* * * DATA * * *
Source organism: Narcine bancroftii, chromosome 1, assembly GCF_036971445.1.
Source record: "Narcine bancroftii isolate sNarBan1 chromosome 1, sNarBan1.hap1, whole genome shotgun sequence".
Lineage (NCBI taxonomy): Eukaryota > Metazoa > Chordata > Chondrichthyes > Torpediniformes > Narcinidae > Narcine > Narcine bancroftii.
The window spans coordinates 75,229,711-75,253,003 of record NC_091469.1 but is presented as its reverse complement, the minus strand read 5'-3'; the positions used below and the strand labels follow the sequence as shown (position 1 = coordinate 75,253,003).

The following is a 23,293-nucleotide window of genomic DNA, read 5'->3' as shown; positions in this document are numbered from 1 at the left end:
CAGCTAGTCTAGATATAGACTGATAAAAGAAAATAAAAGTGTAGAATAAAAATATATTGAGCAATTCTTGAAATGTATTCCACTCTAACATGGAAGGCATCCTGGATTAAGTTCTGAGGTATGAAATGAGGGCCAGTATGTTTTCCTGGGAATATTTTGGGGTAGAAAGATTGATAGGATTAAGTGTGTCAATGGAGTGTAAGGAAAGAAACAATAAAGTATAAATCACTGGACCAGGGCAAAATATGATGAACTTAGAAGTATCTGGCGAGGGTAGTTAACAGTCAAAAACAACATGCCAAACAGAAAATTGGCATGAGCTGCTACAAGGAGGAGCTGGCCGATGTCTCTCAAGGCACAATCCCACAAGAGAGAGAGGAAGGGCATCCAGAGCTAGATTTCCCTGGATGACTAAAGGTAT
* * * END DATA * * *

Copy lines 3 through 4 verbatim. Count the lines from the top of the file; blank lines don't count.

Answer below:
Lineage (NCBI taxonomy): Eukaryota > Metazoa > Chordata > Chondrichthyes > Torpediniformes > Narcinidae > Narcine > Narcine bancroftii.
The window spans coordinates 75,229,711-75,253,003 of record NC_091469.1 but is presented as its reverse complement, the minus strand read 5'-3'; the positions used below and the strand labels follow the sequence as shown (position 1 = coordinate 75,253,003).